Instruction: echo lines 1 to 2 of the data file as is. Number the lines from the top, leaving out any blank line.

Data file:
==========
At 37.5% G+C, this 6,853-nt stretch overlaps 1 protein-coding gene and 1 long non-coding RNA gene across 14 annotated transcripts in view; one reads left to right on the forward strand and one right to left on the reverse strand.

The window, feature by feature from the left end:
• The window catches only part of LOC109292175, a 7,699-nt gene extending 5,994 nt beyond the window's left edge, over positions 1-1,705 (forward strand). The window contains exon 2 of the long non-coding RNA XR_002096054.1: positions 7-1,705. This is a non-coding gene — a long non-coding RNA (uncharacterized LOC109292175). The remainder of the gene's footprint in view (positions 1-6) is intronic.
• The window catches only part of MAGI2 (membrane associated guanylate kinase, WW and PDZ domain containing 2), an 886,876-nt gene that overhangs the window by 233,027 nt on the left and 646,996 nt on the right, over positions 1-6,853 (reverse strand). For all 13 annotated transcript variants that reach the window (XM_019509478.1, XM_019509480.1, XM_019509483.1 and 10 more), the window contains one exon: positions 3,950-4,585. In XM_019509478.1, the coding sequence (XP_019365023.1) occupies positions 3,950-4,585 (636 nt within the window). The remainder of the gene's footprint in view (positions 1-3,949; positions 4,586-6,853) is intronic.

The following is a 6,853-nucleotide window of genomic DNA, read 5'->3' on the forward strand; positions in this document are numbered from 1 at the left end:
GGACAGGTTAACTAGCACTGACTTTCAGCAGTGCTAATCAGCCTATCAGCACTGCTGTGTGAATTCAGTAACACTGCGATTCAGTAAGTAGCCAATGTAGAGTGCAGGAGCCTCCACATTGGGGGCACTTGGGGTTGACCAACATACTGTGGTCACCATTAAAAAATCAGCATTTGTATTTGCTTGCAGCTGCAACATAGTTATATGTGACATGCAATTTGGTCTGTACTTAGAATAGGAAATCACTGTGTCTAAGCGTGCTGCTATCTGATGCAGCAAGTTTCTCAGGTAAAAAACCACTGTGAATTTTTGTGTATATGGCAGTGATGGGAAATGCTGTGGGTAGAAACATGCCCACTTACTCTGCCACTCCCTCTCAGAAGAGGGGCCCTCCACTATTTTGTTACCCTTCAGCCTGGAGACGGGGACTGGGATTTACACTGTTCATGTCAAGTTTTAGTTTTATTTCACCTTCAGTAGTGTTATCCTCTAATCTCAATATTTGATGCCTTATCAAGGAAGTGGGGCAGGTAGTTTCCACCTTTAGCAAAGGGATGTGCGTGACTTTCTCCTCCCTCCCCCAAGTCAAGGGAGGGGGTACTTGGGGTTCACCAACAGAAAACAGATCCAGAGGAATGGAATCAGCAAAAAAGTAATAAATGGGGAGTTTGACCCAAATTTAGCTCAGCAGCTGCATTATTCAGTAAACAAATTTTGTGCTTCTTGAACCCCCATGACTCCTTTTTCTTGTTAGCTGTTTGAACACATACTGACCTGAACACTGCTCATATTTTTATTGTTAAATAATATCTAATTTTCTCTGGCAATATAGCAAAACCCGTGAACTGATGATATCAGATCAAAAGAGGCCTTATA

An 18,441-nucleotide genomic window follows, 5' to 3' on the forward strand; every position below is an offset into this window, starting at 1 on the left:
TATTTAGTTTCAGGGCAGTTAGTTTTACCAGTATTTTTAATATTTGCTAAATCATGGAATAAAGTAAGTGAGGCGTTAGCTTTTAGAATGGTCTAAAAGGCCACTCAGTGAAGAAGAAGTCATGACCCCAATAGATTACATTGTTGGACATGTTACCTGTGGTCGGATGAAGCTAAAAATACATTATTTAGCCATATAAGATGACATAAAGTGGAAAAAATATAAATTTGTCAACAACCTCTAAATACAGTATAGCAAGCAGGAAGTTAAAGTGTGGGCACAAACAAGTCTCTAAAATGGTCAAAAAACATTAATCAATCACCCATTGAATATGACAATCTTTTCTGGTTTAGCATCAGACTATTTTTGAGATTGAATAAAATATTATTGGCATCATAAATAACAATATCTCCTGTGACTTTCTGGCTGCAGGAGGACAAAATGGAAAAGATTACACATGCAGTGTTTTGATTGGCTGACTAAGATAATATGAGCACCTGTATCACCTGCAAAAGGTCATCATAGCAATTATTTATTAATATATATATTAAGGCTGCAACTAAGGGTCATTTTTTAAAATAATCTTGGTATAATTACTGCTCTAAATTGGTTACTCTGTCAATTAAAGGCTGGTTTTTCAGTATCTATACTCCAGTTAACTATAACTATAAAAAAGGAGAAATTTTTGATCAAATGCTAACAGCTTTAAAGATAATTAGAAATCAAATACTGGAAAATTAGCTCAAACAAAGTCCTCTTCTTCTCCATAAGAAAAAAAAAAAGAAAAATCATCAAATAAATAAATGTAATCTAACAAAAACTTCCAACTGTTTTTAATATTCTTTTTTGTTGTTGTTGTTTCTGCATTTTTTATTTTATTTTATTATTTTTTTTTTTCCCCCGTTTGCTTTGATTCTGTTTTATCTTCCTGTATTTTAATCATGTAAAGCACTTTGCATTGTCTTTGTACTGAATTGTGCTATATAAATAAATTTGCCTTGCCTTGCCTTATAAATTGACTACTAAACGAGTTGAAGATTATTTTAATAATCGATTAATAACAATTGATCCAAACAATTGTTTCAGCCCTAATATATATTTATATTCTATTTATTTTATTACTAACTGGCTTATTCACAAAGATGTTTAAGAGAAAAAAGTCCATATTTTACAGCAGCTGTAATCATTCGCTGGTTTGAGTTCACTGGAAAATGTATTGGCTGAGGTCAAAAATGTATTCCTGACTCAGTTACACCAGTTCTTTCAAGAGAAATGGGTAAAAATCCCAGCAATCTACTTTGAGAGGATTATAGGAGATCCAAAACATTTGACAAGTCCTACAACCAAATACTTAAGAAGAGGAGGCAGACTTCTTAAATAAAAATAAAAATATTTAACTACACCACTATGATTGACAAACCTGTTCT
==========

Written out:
At 37.5% G+C, this 6,853-nt stretch overlaps 1 protein-coding gene and 1 long non-coding RNA gene across 14 annotated transcripts in view; one reads left to right on the forward strand and one right to left on the reverse strand.

The window, feature by feature from the left end: